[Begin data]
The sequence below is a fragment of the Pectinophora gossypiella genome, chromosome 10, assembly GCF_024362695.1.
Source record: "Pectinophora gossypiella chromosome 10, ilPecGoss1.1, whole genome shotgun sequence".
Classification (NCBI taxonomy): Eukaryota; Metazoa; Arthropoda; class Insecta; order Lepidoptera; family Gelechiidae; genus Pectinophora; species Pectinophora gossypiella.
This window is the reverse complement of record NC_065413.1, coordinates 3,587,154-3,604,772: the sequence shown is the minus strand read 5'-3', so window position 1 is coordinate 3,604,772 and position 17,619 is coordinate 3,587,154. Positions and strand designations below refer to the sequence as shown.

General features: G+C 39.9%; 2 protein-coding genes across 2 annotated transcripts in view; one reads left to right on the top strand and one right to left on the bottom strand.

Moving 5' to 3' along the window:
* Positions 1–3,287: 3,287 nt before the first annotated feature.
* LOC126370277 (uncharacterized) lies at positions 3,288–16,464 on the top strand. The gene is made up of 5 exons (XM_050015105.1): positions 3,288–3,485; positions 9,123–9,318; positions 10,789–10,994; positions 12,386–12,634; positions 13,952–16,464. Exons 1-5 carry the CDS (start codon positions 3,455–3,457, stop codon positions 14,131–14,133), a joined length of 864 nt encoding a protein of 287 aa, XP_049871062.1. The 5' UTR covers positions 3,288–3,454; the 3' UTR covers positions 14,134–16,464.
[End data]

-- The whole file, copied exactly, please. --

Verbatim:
The sequence below is a fragment of the Pectinophora gossypiella genome, chromosome 10, assembly GCF_024362695.1.
Source record: "Pectinophora gossypiella chromosome 10, ilPecGoss1.1, whole genome shotgun sequence".
Classification (NCBI taxonomy): Eukaryota; Metazoa; Arthropoda; class Insecta; order Lepidoptera; family Gelechiidae; genus Pectinophora; species Pectinophora gossypiella.
This window is the reverse complement of record NC_065413.1, coordinates 3,587,154-3,604,772: the sequence shown is the minus strand read 5'-3', so window position 1 is coordinate 3,604,772 and position 17,619 is coordinate 3,587,154. Positions and strand designations below refer to the sequence as shown.

General features: G+C 39.9%; 2 protein-coding genes across 2 annotated transcripts in view; one reads left to right on the top strand and one right to left on the bottom strand.

Moving 5' to 3' along the window:
* Positions 1–3,287: 3,287 nt before the first annotated feature.
* LOC126370277 (uncharacterized) lies at positions 3,288–16,464 on the top strand. The gene is made up of 5 exons (XM_050015105.1): positions 3,288–3,485; positions 9,123–9,318; positions 10,789–10,994; positions 12,386–12,634; positions 13,952–16,464. Exons 1-5 carry the CDS (start codon positions 3,455–3,457, stop codon positions 14,131–14,133), a joined length of 864 nt encoding a protein of 287 aa, XP_049871062.1. The 5' UTR covers positions 3,288–3,454; the 3' UTR covers positions 14,134–16,464.